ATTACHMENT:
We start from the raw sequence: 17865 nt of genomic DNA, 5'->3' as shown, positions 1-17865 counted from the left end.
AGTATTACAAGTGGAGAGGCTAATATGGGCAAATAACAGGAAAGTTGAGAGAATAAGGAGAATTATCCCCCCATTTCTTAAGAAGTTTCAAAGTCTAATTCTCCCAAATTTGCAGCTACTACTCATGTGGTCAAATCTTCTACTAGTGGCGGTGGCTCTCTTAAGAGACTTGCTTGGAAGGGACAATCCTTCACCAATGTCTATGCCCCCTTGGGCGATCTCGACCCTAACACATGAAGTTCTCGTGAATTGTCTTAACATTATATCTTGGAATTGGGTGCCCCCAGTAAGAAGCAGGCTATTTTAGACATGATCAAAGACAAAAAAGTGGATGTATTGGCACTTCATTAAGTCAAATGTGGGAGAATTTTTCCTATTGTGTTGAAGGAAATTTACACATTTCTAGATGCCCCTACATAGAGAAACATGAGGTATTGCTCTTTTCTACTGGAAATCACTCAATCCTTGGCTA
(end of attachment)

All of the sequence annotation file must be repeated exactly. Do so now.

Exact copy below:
We start from the raw sequence: 17865 nt of genomic DNA, 5'->3' as shown, positions 1-17865 counted from the left end.
AGTATTACAAGTGGAGAGGCTAATATGGGCAAATAACAGGAAAGTTGAGAGAATAAGGAGAATTATCCCCCCATTTCTTAAGAAGTTTCAAAGTCTAATTCTCCCAAATTTGCAGCTACTACTCATGTGGTCAAATCTTCTACTAGTGGCGGTGGCTCTCTTAAGAGACTTGCTTGGAAGGGACAATCCTTCACCAATGTCTATGCCCCCTTGGGCGATCTCGACCCTAACACATGAAGTTCTCGTGAATTGTCTTAACATTATATCTTGGAATTGGGTGCCCCCAGTAAGAAGCAGGCTATTTTAGACATGATCAAAGACAAAAAAGTGGATGTATTGGCACTTCATTAAGTCAAATGTGGGAGAATTTTTCCTATTGTGTTGAAGGAAATTTACACATTTCTAGATGCCCCTACATAGAGAAACATGAGGTATTGCTCTTTTCTACTGGAAATCACTCAATCCTTGGCTA